Tuesday, November 15, 2016

Simplicity Through Sailing

When I'm in my apartment, surrounded by my stuff and overwhelmed by the number of things I have to do, it's often hard to find the calm and a challenge to remember the larger world that's out there.

It's hard to find simplicity when caught up in the day-to-day. Which is why I'm so thankful that I can spend (most) every Saturday on the water.

While sailing has its challenges - quite a few of them, actually - there is a simplicity to sailing that I can't find in anything I do on land.

Sailing requires me to focus on the moment. It requires me to be aware of my immediate surroundings at all times. It requires me to be aware of what might happen in the near future. It forces me to look up and out and around.

I need to know where the wind is, what the sea is doing, what weather is on the horizon. I need to know if there are obstacles or obstructions that might do me, my boat and my crew harm.

I want to know if there is any sea life to watch. I want to see the beauty in the water and the skies. I want see what the land looks like from afar. I want to imagine what it would be like to keep on sailing toward the horizon.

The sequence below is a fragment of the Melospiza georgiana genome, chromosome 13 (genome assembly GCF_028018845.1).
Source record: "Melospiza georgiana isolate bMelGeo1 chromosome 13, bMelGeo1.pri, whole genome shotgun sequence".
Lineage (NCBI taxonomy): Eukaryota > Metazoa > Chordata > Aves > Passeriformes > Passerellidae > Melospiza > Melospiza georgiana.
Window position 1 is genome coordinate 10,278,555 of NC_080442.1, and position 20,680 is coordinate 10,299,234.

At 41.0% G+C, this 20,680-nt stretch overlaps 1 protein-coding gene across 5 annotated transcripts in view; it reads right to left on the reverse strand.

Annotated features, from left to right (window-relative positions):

When sailing I don't have time to, and don't want to, check email, texts, tweets, posts and pics - though I often take quite a few. I don't have time to worry about my stuff. I don't have time to think about my to do's.

It is essential that I be in the moment, as any moment things can change - the wind can pick up or die, the seas can grow - and I have to be prepared to make the necessary changes on my boat to avoid danger.

There's no room for multitasking when it comes to sailing. There's little forgiveness when slacking off at the helm or on watch. And while there is often time for me to enjoy the beauty of my surroundings, it's always done with an alert eye for other vessels or hazards.

Each week when I go out to sail - whether with a crew, my guy or alone - it's like pressing the reset button on the frustrations and stresses that have built up during the week. I'm able to streamline my thoughts to just the tasks at hand for the four to nine hours I spend out on the water. I'm reminded of what truly is important to me. And I'm reminded of how few things I really need to get by.

Not every sail has fair winds and calm seas, but every sail gives me the chance to lose myself in a brand new adventure. No two sails are the same and so I have the opportunity to be surprised, grateful, excited each and every week.

I only wish I could find simplicity in some of the other things I do in life. But everything else seems to have a complexity that sailing just doesn't have.

To be continued...

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